7608989
                33091070
                © 2020 Halliday et al

                This is an open access article distributed under the terms of the Creative Commons Attribution License, which permits unrestricted use, distribution, and reproduction in any medium, provided the original author and source are credited.

                Page count
                Figures: 8, Tables: 0, Pages: 26
                Product
                Funding
                Funded by: Wellcome Trust (GB)
                Award ID: 200807/Z/16/Z
                Award Recipient :
                Funded by: funder-id http://dx.doi.org/10.13039/100004440, Wellcome Trust;
                Award ID: 104627/Z/14/Z
                CH was funded by a Nigel Groome studentship. RY was funded by a Fellowship from the Japan Society for the Promotion of Science. KP was funded by the Charles University Research Center (204072). PV was funded by the Czech Republic Ministry of Education, Youth and Sports (CZ.02.1.01/0.0/0.0/16_019/0000759). JCM was funded by the Wellcome Trust (200807/Z/16/Z). JDS initiated this work in the lab of Professor Keith Gull (University of Oxford), which is supported by the Wellcome Trust (104627/Z/14/Z). The funders had no role in study design, data collection and analysis, decision to publish, or preparation of the manuscript.
                Categories
                Research Article
                Biology and Life Sciences
                Cell Biology
                Cellular Structures and Organelles
                Flagella
                Medicine and Health Sciences
                Pathology and Laboratory Medicine
                Pathogens
                Virulence Factors
                Pathogen Motility
                Flagella
                Medicine and Health Sciences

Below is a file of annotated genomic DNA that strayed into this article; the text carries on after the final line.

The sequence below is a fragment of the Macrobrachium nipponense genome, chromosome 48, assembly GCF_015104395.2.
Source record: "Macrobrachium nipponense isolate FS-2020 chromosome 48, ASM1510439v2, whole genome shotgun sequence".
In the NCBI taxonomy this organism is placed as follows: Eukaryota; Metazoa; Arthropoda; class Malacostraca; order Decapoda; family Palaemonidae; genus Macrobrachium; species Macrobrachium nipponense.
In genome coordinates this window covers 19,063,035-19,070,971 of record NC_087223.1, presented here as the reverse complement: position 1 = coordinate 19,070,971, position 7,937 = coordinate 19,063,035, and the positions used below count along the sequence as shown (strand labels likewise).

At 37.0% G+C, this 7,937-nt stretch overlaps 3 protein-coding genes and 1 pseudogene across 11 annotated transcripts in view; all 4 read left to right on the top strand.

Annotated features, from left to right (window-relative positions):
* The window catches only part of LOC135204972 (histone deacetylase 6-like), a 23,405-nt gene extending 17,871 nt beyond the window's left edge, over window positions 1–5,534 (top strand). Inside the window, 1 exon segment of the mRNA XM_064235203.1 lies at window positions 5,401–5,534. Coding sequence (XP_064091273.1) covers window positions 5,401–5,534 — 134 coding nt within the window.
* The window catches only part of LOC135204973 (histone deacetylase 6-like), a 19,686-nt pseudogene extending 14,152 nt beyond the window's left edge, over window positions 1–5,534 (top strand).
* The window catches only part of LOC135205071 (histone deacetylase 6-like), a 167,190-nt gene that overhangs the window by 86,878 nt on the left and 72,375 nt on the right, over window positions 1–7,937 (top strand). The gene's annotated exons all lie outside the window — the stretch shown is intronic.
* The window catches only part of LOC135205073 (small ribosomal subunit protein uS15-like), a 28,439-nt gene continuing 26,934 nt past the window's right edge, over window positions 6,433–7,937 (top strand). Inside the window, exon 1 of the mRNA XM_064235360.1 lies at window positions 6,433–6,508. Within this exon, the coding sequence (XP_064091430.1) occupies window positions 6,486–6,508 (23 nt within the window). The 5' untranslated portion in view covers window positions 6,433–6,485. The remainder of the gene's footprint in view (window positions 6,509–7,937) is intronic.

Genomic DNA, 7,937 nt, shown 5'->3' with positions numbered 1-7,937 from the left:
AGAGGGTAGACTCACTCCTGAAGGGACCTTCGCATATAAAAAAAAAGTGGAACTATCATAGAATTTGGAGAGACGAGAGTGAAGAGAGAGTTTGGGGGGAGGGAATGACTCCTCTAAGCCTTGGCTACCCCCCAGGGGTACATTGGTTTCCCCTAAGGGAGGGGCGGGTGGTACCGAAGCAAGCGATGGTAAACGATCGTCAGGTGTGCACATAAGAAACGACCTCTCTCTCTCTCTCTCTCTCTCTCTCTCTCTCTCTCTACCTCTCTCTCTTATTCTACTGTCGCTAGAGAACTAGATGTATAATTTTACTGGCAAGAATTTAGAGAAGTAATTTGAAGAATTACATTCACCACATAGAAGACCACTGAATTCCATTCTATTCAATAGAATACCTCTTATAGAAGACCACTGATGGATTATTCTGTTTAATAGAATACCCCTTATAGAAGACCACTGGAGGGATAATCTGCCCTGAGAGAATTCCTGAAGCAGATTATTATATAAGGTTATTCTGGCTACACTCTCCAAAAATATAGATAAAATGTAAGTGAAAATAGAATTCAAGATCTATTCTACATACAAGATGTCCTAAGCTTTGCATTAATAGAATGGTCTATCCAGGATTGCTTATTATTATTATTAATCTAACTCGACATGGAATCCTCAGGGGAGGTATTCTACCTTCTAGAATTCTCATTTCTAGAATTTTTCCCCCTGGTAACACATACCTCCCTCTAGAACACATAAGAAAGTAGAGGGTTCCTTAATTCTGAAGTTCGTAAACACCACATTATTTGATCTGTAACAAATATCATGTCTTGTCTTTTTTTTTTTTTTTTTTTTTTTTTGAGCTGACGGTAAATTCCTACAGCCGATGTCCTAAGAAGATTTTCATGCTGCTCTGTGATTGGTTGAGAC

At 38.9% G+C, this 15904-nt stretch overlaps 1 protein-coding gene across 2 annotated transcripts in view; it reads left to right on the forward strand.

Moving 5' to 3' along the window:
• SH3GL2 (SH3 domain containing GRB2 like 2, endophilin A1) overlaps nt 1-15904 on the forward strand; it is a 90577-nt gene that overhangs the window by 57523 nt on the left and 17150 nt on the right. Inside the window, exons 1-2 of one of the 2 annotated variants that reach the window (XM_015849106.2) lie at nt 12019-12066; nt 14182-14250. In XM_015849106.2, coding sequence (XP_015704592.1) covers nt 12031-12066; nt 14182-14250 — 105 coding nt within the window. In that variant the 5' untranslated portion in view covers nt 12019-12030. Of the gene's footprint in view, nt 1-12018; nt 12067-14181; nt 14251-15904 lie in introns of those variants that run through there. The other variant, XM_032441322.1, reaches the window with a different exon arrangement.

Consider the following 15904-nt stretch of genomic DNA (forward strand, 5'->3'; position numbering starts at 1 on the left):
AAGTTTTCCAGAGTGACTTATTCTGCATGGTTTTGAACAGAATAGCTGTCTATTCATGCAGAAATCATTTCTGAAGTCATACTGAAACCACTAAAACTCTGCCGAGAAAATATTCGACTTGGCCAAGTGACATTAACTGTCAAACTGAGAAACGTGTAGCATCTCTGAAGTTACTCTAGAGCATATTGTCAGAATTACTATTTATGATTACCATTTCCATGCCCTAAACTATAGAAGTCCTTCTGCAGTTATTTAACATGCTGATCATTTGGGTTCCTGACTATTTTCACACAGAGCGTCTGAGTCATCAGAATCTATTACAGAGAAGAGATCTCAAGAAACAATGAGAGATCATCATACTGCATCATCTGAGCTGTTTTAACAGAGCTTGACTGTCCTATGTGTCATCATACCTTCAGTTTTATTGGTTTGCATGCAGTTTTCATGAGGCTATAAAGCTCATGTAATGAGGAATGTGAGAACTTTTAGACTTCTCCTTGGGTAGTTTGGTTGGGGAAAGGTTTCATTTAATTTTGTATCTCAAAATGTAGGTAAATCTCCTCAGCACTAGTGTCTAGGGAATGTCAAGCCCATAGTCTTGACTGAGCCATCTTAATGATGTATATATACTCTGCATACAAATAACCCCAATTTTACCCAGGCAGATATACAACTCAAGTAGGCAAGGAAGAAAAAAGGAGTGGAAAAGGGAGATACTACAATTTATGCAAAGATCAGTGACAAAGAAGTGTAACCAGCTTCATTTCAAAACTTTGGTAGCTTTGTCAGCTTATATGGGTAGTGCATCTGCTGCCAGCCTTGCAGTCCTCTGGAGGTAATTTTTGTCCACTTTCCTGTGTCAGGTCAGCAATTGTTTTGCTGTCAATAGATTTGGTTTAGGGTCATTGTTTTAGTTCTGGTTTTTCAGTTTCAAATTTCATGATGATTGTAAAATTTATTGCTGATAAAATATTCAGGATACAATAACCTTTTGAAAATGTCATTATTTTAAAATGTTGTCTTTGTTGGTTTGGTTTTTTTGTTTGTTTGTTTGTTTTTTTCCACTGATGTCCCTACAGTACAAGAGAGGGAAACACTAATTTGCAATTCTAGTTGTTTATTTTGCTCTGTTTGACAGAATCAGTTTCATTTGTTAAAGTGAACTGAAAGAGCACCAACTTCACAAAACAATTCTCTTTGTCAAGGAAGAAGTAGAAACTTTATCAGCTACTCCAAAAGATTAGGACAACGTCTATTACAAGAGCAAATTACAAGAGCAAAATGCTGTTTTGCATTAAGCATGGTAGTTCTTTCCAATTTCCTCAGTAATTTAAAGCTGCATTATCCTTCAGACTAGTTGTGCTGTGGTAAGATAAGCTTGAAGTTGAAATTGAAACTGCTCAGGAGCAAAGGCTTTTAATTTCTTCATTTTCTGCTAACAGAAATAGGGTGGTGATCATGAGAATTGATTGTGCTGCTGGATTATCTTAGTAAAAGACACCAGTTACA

Medical Conditions
                Parasitic Diseases
                Biology and Life Sciences
                Organisms
                Eukaryota
                Protozoans
                Parasitic Protozoans
                Leishmania
                Medicine and Health Sciences
                Medical Conditions
                Infectious Diseases
                Disease Vectors
                Insect Vectors
                Sand Flies
                Biology and Life Sciences
                Species Interactions
                Disease Vectors
                Insect Vectors
                Sand Flies
                Biology and Life Sciences
                Cell Biology
                Cellular Structures and Organelles
                Cytoskeleton
                Microtubules
                Biology and Life Sciences
                Developmental Biology
                Life Cycles
                Protozoan Life Cycles
                Amastigotes
                Biology and Life Sciences
                Microbiology
                Protozoology
                Protozoan Life Cycles
                Amastigotes
                Biology and Life Sciences
                Cell Biology
                Cellular Structures and Organelles
                Cell Membranes
                Biology and Life Sciences
                Developmental Biology
                Life Cycles
                Parasitic Life Cycles
                Biology and Life Sciences
                Parasitology
                Parasitic Life Cycles
                Custom metadata
                vor-update-to-uncorrected-proof
                2020-11-03
                All relevant data are within the manuscript and its Supporting Information files.

                Infectious disease & Microbiology